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Overachieving Execs

June 20 2006 - Business executives are showing a dramatic boost in their achievement drives, according to a new study by Hay Group's McClelland Center for Research and Innovation. In fact, they are overachieving to the point of harming not only their own careers, but also the organizations they lead.

The study, "Leadership Run Amok: The Destructive Potential of Overachievers" by Scott W. Spreier, Mary H. Fontaine, and Ruth L. Malloy in the June 2006 Harvard Business Review, shows that executives' achievement motives - defined as 'an innate drive to continually improve performance or meet or exceed a standard of excellence' - have risen sharply in the last ten years. This has happened at a time of innovation and rapid business growth - but also in a period of business scandals and public loss of confidence in senior managers.

The authors of the study argue that this is not a coincidence. Overachievement often leads to ineffective and sometimes unethical leadership. They cite Enron's Jeff Skilling as an extreme but classic example of an organizational overachiever driven to continually improve results - without regard to the ways in which they were achieved. They also note that the desire to continually do better and to be the best remains a growing problem in other organizations.

According to Scott Spreier, one of the study's authors:

"Achievement has long been an important ingredient in the recipe for individual, organizational, even national success. And in today's uber-competitive environment, it is fast becoming the performance enhancer of choice as more organizations hire, promote, and reward achievement-driven leaders."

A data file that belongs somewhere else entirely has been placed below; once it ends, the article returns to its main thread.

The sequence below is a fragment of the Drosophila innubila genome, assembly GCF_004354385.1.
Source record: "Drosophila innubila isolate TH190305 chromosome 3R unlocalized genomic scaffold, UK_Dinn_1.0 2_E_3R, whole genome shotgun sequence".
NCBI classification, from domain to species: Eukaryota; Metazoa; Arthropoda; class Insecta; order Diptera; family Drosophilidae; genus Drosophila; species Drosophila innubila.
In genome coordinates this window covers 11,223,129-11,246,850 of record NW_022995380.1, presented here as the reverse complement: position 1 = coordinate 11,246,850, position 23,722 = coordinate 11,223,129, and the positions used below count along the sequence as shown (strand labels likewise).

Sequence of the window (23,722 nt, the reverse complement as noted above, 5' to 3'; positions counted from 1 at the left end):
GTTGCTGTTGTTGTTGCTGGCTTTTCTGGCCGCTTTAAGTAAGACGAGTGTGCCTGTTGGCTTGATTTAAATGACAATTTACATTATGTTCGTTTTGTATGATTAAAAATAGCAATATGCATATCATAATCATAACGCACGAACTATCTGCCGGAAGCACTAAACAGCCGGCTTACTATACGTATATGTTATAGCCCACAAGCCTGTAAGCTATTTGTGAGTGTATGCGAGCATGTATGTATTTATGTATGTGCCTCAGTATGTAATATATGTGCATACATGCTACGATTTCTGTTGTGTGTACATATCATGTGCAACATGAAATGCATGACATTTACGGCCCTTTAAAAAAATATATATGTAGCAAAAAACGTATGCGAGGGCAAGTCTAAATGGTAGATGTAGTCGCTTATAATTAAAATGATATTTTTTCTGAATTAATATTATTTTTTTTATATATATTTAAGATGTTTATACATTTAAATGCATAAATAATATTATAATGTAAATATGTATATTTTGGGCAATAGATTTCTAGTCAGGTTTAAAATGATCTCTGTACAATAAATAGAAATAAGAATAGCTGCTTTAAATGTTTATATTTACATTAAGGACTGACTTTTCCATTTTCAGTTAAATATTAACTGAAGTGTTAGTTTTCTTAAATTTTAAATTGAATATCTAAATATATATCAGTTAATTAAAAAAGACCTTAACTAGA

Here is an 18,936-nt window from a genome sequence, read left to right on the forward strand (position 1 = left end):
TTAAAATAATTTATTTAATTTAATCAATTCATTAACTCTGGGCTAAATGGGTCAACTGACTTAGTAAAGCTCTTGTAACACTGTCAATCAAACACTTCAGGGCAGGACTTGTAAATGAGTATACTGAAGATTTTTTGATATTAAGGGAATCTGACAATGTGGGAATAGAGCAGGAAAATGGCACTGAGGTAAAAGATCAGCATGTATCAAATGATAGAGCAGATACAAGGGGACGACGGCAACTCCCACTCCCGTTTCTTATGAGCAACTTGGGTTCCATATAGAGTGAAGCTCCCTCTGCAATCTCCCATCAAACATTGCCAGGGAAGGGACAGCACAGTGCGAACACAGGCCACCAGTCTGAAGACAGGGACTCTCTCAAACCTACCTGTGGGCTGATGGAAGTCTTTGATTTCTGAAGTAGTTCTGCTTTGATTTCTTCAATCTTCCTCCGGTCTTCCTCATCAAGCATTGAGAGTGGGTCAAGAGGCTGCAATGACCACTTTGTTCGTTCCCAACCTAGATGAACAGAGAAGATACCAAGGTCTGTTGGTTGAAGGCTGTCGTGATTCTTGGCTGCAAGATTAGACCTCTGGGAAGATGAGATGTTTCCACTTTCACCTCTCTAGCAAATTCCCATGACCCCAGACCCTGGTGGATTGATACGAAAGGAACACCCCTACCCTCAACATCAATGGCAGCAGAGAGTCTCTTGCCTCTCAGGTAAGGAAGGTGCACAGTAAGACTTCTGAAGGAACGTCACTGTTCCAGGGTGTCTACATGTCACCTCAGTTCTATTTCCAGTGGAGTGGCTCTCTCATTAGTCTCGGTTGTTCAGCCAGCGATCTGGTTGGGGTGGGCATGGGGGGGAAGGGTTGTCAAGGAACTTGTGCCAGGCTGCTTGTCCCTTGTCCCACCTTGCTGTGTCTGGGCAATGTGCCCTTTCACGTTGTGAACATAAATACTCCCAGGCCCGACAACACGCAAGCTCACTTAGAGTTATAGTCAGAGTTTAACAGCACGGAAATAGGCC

Spreier observes that, like most stimulants, it's easy to overdose on achievement. "Be careful what you ask for," cautions Spreier. "It can backfire big-time. We've seen highly ethical, well-meaning executives transformed into vicious louts who behave very badly. They focus on the end to the exclusion of the means and become coercive and demanding, destroying morale and motivation. The really hard cases cut corners, lie, even cheat, all in the name of outstanding results."

The Dark Side of Achievement

The authors say that the key to avoiding this is to become aware of how easily our achievement drive can become aroused, and then learning how to better manage it.

"The most effective executives acknowledge their strong need for achievement and its importance in driving organizational performance," says co-author Mary Fontaine, who directs the McClelland Center. She argues that they also recognize that their own drive can often diminish their impact as leaders. So they adopt styles of leadership that more effectively drive performance through others.

"The best leaders aren't out there blindly setting a blistering pace themselves and demanding the same from others," Fontaine says. "Instead they take a step back, create the vision, set the direction and standards, and then coach and engage others. In the process, they create energizing work climates in which people feel they have the flexibility, autonomy, and clarity they need to continually perform at the top of their game."

However, even savvy and self-aware executives find it hard to take such an approach in today's competitive climate. They may realize that channeling their achievement drive through others by collaborating and coaching is the best approach but they can lose control in the heat of battle and resort to coercion and control.

Balance is the key, says Ruth Malloy, also a co-author of the study. "Good leaders know when to draw from their achievement drive and when to control it so that it doesn't get in the way of their effectiveness."

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